5 Tips for Caring for Pet Fish


Goldfish are good starter pets for children due to their short life spans and relatively low-maintenance routine, but don’t mistake low maintenance for no maintenance. True, you won’t have to endure early morning wakeup calls like you would with a puppy or scoop a litter box every day as cat owners do, but fish mommies and daddies still bear some responsibility. If you’re new to owning a pet fish, then you might want to master the basics before diving right in. Lucky for you, we’ve compiled five tips that every new fish owner should know in a single handy list.

  1. Opt for a large tank. Virtually every cartoon fish in the history of the world has lived in a single small bowl, so your first instinct is probably to go this route. That would be a mistake, though. What you may not know about goldfish is that they tend to eat a lot—and as a result, also happen to excrete a high amount of toxin-filled waste. This means that the water in your tank can quickly become acidic if there isn’t enough of it to dilute the toxins. It’s much easier to keep everything balanced in the tank if you opt for a larger one. A 20-gallon tank is ideal, especially if you anticipate your kids being less than diligent about cleaning.
  2. Get your fishies acclimated. Now that you’ve picked the proper tank—and presumably filled it with water—it’s time to let your fish stretch their fins in their new home. The ASPCA recommends placing no more than four small or two medium fish in the same tank. When you do, ease them into the new environment. Float the plastic bag that contains each swimmer in the tank for about 15 minutes, allowing the water inside and outside of the bag to reach the same temperature. This should make the transition a little bit easier for your new pets.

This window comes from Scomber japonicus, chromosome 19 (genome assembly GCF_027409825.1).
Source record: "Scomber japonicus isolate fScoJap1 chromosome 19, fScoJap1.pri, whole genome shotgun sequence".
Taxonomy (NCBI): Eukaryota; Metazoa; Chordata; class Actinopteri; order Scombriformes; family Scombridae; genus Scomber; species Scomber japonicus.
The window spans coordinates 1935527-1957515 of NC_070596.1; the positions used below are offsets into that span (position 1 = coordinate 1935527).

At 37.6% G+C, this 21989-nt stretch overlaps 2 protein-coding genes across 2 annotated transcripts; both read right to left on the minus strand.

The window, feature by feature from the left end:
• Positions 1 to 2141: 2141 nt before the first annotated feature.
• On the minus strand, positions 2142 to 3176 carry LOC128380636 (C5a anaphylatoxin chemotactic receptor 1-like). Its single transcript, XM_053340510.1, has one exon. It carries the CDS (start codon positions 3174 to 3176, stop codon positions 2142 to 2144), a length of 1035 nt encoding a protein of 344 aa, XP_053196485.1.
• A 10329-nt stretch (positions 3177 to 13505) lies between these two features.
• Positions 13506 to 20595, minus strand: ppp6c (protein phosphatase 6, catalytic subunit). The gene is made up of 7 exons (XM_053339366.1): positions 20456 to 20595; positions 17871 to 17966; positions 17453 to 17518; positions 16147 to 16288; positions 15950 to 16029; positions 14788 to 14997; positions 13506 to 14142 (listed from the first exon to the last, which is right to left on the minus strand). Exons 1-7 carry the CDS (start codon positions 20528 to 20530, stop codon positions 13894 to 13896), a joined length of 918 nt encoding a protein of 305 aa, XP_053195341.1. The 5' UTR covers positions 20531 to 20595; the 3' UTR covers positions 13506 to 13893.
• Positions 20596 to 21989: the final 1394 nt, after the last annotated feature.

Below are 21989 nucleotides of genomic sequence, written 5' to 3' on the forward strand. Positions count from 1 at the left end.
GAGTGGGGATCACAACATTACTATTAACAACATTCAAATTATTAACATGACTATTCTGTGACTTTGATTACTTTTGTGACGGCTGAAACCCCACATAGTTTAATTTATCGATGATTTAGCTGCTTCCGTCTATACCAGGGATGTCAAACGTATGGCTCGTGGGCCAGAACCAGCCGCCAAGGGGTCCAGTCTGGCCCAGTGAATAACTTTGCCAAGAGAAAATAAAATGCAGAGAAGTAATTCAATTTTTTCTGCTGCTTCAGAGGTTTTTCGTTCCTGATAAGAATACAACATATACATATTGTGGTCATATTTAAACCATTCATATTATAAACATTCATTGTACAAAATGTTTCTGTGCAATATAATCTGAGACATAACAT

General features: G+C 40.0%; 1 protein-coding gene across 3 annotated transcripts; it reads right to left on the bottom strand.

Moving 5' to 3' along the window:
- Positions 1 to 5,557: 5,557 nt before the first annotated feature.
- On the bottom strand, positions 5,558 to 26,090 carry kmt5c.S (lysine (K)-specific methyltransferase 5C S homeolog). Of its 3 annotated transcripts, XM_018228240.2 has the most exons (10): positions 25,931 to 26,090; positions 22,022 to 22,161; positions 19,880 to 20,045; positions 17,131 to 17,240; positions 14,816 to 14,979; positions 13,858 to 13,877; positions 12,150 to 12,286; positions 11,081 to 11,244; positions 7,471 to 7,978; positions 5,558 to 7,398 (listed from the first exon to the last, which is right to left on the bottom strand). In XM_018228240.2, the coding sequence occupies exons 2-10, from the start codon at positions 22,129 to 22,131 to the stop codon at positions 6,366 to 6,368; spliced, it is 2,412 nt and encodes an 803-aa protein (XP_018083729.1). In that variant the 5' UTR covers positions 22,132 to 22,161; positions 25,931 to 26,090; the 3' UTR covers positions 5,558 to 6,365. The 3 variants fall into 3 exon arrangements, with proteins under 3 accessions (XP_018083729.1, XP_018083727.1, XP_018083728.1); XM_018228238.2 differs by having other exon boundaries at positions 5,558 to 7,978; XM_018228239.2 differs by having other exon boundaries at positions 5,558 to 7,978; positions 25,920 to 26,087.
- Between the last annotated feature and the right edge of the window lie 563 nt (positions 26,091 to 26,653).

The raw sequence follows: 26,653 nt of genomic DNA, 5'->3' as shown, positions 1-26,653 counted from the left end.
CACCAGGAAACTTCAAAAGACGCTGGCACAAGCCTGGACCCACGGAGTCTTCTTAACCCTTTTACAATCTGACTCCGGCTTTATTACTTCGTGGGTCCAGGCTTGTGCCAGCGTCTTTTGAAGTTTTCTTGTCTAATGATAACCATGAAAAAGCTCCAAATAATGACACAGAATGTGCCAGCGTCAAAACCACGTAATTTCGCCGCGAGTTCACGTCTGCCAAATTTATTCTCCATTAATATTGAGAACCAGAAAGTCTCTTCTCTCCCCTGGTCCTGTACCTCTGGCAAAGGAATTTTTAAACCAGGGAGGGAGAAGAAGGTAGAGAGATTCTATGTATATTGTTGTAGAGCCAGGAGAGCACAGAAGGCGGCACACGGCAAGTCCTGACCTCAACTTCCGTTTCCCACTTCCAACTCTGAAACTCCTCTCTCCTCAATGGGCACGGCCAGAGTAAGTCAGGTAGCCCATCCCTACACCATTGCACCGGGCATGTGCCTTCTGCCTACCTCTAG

3. Keep the temperature steady. Speaking of temperature, fish fare best when the temperature of their water remains relatively constant. Since you likely have coldwater fish, you don’t really need to do anything to the tank other than keep it in the same spot, preferably not too sunny or too chilly. Any temperature between 50 degrees and 78 degrees should be perfectly comfortable for your fish.
  4. Pick the right food (and dole it out sparingly). More likely than not, your fish is an omnivore (though some more exotic fish are strictly herbivores). Your typical flake fish food will have everything such a swimmer needs to remain nourished and healthy. If you have goldfish, they might like a pellet food designed specifically for them.
  5. Refresh the water. Remember those fish-made toxins we talked about before? Even a 20-gallon tank only does so much to dilute them; you or your kids will need to change the water on a weekly basis in order to ensure your fish stay healthy. You don’t have to completely empty the tank, but take at least a fifth of the water out and replace it with fresh stuff. It’s even better if you replace half of the water.

Fish Care [ASPCA]

5 Tips for Caring for Pet Fish -Parenting-

Feeding Fish -PetSmart-

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